In vitro studies demonstrated the active renal secretion of varenicline is mediated by the human organic cation transporter, OCT2. Co-administration with inhibitors of OCT2 may not require a dose adjustment of CHANTIX as the increase in systemic exposure to CHANTIX is not expected to be clinically meaningful (see Cimetidine interaction below). Furthermore, since metabolism of varenicline represents less than 10% of its clearance, drugs known to affect the cytochrome P450 system are unlikely to alter the pharmacokinetics of CHANTIX (see Pharmacokinetics) and therefore a dose adjustment of CHANTIX would not be required.

Metformin

When co-administered to 30 smokers varenicline (1 mg BID) did not alter the steady-state pharmacokinetics of metformin (500 mg BID), which is a substrate of OCT2. Metformin had no effect on varenicline steady-state pharmacokinetics.

Cimetidine

Co-administration of an OCT2 inhibitor, cimetidine (300 mg QID), with varenicline (2 mg single dose) to 12 smokers increased the systemic exposure of varenicline by 29% (90% CI: 21.5%, 36.9%) due to a reduction in varenicline renal clearance.

Digoxin

Varenicline (1 mg BID) did not alter the steady-state pharmacokinetics of digoxin administered as a 0.25 mg daily dose in 18 smokers.

Warfarin

Varenicline (1 mg BID) did not alter the pharmacokinetics of a single 25 mg dose of (R, S)-warfarin in 24 smokers. Prothrombin time (INR) was not affected by varenicline. Smoking cessation itself may result in changes to warfarin pharmacokinetics (see PRECAUTIONS).

Use with other therapies for smoking cessation

Bupropion

Varenicline (1 mg BID) did not alter the steady-state pharmacokinetics of bupropion (150 mg BID) in 46 smokers. The safety of the combination of bupropion and varenicline has not been established.

Nicotine replacement therapy (NRT)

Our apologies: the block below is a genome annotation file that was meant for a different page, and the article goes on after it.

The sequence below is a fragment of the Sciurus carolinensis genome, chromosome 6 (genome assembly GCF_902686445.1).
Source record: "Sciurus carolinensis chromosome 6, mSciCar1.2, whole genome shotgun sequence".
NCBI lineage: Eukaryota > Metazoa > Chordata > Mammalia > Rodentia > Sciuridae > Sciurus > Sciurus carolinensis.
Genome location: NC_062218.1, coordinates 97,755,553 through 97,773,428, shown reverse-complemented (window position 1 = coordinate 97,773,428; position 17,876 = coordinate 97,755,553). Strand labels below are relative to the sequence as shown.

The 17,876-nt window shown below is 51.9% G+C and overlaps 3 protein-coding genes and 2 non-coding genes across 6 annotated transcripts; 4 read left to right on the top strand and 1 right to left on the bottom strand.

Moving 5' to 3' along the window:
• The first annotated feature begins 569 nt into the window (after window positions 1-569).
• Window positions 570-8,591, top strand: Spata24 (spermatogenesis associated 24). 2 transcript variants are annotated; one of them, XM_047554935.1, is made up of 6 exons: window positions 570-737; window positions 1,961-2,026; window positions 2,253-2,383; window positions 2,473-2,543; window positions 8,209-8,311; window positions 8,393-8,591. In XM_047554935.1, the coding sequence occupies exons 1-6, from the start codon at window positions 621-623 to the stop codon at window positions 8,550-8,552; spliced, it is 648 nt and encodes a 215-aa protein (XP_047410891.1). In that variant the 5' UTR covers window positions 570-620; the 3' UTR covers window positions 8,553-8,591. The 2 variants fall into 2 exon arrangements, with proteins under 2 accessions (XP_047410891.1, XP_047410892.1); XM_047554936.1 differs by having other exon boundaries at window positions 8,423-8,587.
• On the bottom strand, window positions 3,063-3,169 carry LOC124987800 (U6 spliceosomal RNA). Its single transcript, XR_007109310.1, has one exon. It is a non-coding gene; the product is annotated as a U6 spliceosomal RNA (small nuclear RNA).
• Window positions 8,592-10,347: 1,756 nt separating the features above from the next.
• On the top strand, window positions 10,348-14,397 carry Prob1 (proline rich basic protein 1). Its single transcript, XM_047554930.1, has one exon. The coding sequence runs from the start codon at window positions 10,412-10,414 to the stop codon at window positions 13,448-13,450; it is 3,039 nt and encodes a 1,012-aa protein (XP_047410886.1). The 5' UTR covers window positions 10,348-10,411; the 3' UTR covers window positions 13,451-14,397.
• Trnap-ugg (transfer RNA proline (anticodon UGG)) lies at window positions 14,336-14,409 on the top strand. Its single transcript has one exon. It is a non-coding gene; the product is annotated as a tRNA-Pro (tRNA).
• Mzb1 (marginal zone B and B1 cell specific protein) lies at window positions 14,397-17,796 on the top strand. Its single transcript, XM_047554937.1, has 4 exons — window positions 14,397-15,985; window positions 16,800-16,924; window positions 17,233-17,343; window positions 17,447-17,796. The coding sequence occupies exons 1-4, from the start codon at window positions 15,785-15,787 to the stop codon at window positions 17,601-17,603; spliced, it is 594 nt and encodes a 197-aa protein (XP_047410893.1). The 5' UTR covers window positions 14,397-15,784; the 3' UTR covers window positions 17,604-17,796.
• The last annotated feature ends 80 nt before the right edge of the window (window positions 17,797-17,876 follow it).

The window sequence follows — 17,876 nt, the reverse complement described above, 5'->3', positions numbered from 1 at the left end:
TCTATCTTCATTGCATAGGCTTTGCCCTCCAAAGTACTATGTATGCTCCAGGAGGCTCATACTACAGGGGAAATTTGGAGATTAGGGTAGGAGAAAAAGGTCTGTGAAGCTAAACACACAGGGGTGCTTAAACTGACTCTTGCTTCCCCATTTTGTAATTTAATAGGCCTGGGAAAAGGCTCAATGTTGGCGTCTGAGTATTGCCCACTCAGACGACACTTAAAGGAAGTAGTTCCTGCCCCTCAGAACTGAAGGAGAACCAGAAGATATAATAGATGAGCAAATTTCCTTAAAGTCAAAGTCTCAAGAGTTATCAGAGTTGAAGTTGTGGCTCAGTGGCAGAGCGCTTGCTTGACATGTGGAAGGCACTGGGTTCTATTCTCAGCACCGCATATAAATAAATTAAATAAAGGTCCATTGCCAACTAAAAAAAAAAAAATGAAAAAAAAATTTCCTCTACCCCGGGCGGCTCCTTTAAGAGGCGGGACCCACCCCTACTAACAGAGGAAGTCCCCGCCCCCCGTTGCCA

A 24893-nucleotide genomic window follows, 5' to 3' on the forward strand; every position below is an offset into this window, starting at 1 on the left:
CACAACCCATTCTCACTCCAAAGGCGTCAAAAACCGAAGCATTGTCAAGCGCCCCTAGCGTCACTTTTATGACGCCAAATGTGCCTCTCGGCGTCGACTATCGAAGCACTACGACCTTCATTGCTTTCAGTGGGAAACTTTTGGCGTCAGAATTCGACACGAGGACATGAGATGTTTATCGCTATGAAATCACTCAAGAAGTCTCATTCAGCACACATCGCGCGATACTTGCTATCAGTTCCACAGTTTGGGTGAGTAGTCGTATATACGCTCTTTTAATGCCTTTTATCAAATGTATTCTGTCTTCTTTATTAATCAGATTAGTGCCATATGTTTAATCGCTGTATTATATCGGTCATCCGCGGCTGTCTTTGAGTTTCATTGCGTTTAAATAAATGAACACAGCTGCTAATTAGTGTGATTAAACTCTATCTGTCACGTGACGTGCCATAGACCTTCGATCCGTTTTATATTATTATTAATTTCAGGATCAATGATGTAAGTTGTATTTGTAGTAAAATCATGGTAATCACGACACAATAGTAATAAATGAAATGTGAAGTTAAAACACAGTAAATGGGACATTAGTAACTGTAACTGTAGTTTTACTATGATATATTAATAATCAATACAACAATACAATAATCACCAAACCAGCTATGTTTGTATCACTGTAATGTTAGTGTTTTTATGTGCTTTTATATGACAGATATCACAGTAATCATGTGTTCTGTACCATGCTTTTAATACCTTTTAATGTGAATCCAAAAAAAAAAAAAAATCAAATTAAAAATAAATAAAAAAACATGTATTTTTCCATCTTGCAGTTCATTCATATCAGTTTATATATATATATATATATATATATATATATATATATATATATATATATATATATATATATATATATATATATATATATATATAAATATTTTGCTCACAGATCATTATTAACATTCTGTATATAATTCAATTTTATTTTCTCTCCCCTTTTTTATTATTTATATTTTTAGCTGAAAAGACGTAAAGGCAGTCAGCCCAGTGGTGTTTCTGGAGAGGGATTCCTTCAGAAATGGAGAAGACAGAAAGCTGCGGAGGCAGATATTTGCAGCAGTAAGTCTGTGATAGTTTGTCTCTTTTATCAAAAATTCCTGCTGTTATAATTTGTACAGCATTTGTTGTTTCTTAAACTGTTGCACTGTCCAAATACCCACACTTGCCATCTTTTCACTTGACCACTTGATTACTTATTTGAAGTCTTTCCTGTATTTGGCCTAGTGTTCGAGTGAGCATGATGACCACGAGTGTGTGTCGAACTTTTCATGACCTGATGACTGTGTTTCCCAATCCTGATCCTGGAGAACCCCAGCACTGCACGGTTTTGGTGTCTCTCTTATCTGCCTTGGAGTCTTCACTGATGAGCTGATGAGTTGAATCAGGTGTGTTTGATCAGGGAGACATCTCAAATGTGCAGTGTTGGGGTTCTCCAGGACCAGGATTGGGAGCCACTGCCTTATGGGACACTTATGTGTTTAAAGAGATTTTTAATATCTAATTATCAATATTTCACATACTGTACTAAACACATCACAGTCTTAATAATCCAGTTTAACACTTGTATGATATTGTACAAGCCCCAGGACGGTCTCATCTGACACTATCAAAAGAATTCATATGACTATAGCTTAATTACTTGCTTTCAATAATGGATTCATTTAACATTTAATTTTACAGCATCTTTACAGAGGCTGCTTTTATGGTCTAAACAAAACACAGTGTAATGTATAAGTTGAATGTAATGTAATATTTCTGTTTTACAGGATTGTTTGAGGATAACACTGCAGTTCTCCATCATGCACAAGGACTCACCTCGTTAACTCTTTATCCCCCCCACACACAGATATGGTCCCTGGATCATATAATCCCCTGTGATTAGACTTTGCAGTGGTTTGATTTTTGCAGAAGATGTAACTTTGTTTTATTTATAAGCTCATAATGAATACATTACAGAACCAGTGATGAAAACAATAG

Although co-administration of varenicline (1 mg BID) and transdermal nicotine (21 mg/day) for up to 12 days did not affect nicotine pharmacokinetics, the incidence of nausea, headache, vomiting, dizziness, dyspepsia and fatigue was greater for the combination than for NRT alone. In this study, eight of twenty-two (36%) subjects treated with the combination of varenicline and NRT prematurely discontinued treatment due to adverse events, compared to 1 of 17 (6%) of subjects treated with NRT and placebo.

Safety and efficacy of CHANTIX in combination with other smoking cessation therapies have not been studied.

CLINICAL STUDIES

The efficacy of CHANTIX in smoking cessation was demonstrated in six clinical trials in which a total of 3659 chronic cigarette smokers (≥10 cigarettes per day) were treated with CHANTIX. In all clinical studies, abstinence from smoking was determined by patient self-report and verified by measurement of exhaled carbon monoxide (CO≤10 ppm) at weekly visits. Among the CHANTIX treated patients enrolled in these studies, the completion rate was 65%. Except for the initial Phase 2 study (Study 1) and the maintenance of abstinence study (Study 6), patients were treated for 12 weeks and then were followed for 40 weeks post-treatment. Most subjects enrolled in these trials were white (79% – 96%). All studies enrolled almost equal numbers of men and women. The average age of subjects in these studies was 43 years. Subjects on average had smoked about 21 cigarettes per day for an average of approximately 25 years.